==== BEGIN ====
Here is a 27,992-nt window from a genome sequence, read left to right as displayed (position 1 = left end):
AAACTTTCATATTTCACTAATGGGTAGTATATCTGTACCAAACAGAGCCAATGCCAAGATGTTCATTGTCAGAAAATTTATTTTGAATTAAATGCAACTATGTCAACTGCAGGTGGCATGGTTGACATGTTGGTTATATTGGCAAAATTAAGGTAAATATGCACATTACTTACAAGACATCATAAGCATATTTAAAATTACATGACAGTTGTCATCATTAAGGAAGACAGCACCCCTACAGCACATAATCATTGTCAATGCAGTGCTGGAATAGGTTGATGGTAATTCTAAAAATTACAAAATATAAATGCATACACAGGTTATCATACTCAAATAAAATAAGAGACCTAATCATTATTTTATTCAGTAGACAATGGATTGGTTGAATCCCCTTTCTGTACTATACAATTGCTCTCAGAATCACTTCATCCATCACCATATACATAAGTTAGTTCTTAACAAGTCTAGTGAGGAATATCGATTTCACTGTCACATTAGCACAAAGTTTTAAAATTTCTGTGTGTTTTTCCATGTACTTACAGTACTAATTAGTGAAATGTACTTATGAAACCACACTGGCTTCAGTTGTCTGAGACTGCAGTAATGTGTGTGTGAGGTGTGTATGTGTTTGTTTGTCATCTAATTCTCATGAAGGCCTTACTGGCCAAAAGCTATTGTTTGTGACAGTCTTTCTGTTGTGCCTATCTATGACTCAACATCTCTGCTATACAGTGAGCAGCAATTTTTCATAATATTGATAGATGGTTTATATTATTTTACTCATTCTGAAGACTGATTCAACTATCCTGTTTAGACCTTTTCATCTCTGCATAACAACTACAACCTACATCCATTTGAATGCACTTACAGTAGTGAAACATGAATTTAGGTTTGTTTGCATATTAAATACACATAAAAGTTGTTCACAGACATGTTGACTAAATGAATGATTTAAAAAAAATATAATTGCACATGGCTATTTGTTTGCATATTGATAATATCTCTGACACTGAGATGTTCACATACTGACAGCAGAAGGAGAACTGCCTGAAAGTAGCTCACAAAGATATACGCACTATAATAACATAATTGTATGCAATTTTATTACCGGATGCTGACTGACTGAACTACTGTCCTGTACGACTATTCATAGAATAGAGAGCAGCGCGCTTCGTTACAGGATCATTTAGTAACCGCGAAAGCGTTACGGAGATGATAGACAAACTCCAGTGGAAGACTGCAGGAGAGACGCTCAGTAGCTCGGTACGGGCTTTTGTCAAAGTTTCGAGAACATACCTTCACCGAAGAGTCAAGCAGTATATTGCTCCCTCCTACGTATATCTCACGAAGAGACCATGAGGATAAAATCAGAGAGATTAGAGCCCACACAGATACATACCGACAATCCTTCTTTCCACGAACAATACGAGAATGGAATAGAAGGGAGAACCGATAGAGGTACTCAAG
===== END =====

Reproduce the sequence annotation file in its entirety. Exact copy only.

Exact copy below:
Here is a 27,992-nt window from a genome sequence, read left to right as displayed (position 1 = left end):
AAACTTTCATATTTCACTAATGGGTAGTATATCTGTACCAAACAGAGCCAATGCCAAGATGTTCATTGTCAGAAAATTTATTTTGAATTAAATGCAACTATGTCAACTGCAGGTGGCATGGTTGACATGTTGGTTATATTGGCAAAATTAAGGTAAATATGCACATTACTTACAAGACATCATAAGCATATTTAAAATTACATGACAGTTGTCATCATTAAGGAAGACAGCACCCCTACAGCACATAATCATTGTCAATGCAGTGCTGGAATAGGTTGATGGTAATTCTAAAAATTACAAAATATAAATGCATACACAGGTTATCATACTCAAATAAAATAAGAGACCTAATCATTATTTTATTCAGTAGACAATGGATTGGTTGAATCCCCTTTCTGTACTATACAATTGCTCTCAGAATCACTTCATCCATCACCATATACATAAGTTAGTTCTTAACAAGTCTAGTGAGGAATATCGATTTCACTGTCACATTAGCACAAAGTTTTAAAATTTCTGTGTGTTTTTCCATGTACTTACAGTACTAATTAGTGAAATGTACTTATGAAACCACACTGGCTTCAGTTGTCTGAGACTGCAGTAATGTGTGTGTGAGGTGTGTATGTGTTTGTTTGTCATCTAATTCTCATGAAGGCCTTACTGGCCAAAAGCTATTGTTTGTGACAGTCTTTCTGTTGTGCCTATCTATGACTCAACATCTCTGCTATACAGTGAGCAGCAATTTTTCATAATATTGATAGATGGTTTATATTATTTTACTCATTCTGAAGACTGATTCAACTATCCTGTTTAGACCTTTTCATCTCTGCATAACAACTACAACCTACATCCATTTGAATGCACTTACAGTAGTGAAACATGAATTTAGGTTTGTTTGCATATTAAATACACATAAAAGTTGTTCACAGACATGTTGACTAAATGAATGATTTAAAAAAAATATAATTGCACATGGCTATTTGTTTGCATATTGATAATATCTCTGACACTGAGATGTTCACATACTGACAGCAGAAGGAGAACTGCCTGAAAGTAGCTCACAAAGATATACGCACTATAATAACATAATTGTATGCAATTTTATTACCGGATGCTGACTGACTGAACTACTGTCCTGTACGACTATTCATAGAATAGAGAGCAGCGCGCTTCGTTACAGGATCATTTAGTAACCGCGAAAGCGTTACGGAGATGATAGACAAACTCCAGTGGAAGACTGCAGGAGAGACGCTCAGTAGCTCGGTACGGGCTTTTGTCAAAGTTTCGAGAACATACCTTCACCGAAGAGTCAAGCAGTATATTGCTCCCTCCTACGTATATCTCACGAAGAGACCATGAGGATAAAATCAGAGAGATTAGAGCCCACACAGATACATACCGACAATCCTTCTTTCCACGAACAATACGAGAATGGAATAGAAGGGAGAACCGATAGAGGTACTCAAG